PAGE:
Hey dude wheres my virtual sound device – dude !!

A project to integrate skype with the Windows based PBX 3CX threw a bit of a curved ball this morning – but thankfully the answer was at hand. Having run a pilot with a couple of Linksys IP phones communicating with a Windows based PBX as mentioned – the time had come to set up a virtual machine running the software for an extended pilot. Having previous done all of this on a physical xp machine and having it all working – I was anticipating relatively few problems but two did crop up.

Firstly – when installing the digi usbanywhere drivers on this xp sp3 virtual machine – the installtion did not complete and the usb host controllers that should have been installed were marked with an exclamation.

Fix number one – from Digi web site

AnywhereUSB workaround for Virtual Machine installation. Status says “Connected to this computer” but the “AnywhereUSB Host Controller” in Device Manager has a yellow warning icon, error code 39.

Does the virtual machine have the file “USBD.SYS” in the “…system32drivers” folder? If not, the following workaround is required:

1. Make sure Windows is configured to show file extensions.

For XP, in My Computer, click “Tools / Folder Options” then click the “View” tab. Scroll down and uncheck “Hide extensions for known file types” (unless it’s already unchecked) then click OK. For Vista and Server 2008, go to “Computer”, click “Organize, Folder and Search Options” then click the “View” tab. Scroll down and uncheck “Hide extensions for known file types” (unless it’s already unchecked) then click OK.

2. Search the Windows disc that matches the virtual machine’s Operating System for the file “USBD.SY_”.

The exact location of “USBD.SY_” varies, depending on the Windows Operating System:

XP 32-bit: “i386” folder
XP 64-bit: “IA64” folder
Server 2003: “i386” folder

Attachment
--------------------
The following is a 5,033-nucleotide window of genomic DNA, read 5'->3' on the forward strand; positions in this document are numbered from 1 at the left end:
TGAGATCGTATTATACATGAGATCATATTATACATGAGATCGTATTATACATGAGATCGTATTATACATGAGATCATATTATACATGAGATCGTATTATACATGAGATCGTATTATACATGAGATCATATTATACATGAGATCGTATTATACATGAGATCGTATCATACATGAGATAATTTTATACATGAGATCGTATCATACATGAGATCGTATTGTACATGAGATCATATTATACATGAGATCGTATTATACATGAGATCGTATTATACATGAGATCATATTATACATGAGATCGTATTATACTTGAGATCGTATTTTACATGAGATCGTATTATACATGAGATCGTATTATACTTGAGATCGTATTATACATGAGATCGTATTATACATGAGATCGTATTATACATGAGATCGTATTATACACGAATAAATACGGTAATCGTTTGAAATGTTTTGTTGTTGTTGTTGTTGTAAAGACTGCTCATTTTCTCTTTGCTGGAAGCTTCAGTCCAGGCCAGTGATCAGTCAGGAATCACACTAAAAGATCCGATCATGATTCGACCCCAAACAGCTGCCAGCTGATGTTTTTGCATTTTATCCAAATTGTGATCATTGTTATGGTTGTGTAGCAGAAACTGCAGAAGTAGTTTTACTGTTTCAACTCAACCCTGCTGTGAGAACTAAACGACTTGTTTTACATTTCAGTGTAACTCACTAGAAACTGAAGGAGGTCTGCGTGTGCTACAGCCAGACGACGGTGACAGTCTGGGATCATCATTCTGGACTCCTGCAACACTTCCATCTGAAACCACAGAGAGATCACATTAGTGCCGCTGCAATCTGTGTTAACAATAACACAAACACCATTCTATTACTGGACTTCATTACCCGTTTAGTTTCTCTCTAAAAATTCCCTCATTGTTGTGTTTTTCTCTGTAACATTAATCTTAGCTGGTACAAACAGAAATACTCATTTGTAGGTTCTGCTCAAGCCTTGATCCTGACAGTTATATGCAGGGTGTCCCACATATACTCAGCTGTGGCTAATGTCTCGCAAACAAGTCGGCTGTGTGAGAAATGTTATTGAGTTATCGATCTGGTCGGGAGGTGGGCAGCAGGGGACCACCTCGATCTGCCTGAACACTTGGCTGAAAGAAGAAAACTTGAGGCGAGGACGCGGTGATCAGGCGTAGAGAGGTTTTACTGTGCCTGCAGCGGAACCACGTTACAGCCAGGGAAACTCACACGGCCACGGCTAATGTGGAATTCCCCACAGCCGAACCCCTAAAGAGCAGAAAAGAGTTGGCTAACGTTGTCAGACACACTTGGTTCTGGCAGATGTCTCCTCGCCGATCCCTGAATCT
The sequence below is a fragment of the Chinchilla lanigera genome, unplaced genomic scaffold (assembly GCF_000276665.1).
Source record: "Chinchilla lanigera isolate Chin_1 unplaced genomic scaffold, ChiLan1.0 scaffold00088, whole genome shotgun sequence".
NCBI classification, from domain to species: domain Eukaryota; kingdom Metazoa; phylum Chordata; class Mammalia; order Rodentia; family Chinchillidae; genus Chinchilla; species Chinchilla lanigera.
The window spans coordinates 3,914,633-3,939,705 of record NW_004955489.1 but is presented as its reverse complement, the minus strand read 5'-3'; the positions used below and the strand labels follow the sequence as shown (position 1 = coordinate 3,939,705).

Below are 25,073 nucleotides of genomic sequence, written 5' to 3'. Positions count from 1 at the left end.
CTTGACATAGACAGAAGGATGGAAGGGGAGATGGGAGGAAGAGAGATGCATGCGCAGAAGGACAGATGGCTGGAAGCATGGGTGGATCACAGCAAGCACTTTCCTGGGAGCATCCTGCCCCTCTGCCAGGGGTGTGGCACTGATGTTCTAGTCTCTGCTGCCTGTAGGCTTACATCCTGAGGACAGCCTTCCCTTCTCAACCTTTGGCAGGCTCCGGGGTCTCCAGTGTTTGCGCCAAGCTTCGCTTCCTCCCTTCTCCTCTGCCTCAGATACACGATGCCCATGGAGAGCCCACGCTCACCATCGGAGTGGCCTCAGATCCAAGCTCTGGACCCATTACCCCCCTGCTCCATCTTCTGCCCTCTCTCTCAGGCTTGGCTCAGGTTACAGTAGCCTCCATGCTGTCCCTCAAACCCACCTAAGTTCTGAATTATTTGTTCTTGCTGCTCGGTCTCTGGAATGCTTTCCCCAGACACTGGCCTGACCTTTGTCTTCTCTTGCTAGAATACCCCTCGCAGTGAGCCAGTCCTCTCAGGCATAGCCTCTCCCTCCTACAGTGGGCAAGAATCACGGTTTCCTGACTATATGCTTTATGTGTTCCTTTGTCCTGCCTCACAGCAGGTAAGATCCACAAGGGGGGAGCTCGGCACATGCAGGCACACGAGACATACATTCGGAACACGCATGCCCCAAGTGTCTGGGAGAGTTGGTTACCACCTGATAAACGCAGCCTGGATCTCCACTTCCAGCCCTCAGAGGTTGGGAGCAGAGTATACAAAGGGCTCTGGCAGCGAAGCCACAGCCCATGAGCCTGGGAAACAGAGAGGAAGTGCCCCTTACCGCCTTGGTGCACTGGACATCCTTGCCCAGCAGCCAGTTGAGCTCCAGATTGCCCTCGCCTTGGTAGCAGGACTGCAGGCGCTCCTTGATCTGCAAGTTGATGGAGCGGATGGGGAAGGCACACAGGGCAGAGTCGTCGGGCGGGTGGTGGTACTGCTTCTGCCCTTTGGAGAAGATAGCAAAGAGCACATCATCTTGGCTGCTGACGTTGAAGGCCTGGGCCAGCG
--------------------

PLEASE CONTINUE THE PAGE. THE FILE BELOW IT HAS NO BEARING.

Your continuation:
Server 2003 R2: “i386DRIVER.CAB”
Server 2008: “sourcesinstall.wim5WindowsSystem32drivers”
Vista: “sourcesinstall.wim5WindowsSystem32drivers”

3. Copy “USBD.SY_” and paste it in the “…system32drivers” folder on the virtual machine, then RENAME that file to “USBD.SYS”. Be sure to paste it in the “drivers” subfolder, not “system32”.

4. Reboot the virtual machine.

5. After Windows loads, the AnywhereUSB Host Controller(s) and AnywhereUSB/RealPortUSB Root Hub(s) component(s) in Windows Device Manager should successfully install automatically.

In my case I was able to pick up the missing file from the cache folder (make sure you search all folders – including system and hidden).

The other problem was the reason why I was looking for the ability to get usb devices to pick up on the virtual machine. The skype gateway function on the 3cX PBX requires skype – Skype requires an soundcard to install and operate correctly and VMWARE ESX  does not provide for virtual soundcards in virtual machines. Kind of a killer that but !!!

So in this case Fix number two was in order to satisfy the skype requirement for a sound device and the idea in this case was to provide a usb sound card via the USB Anywhere/5 unit that I tested a few weeks ago here and use a skype USB handset or other device to provide the sound for the 3cX skype gateway. Testing without the sound card made the call through the configured skype gateway but presented nothing but noise when the call connected. Once the usb anywhere issue in fix one was corrected – the vm was rebooted and then left to finish configuring – I usuall have a usb disk attached to the usb anywhere at first to confirm that the disk is recognised and accessible in the vm before trying a new device.

Plugging in the usb skype headset allowed it to be picked up and the drivers – which were cmedia and in xp already meant that I could see the device in windows control panel – and was able to test a call. The downside was that the USB skype phone that was being tested was not particular good quality and I though that the sound quality was unacceptable.


In this case it may be that an alternative device may be required – or that the usbanywhere / voip phone combination may not be robust enough for the particular application I am planning – so further testing may be required to confirm if this is a workable solution.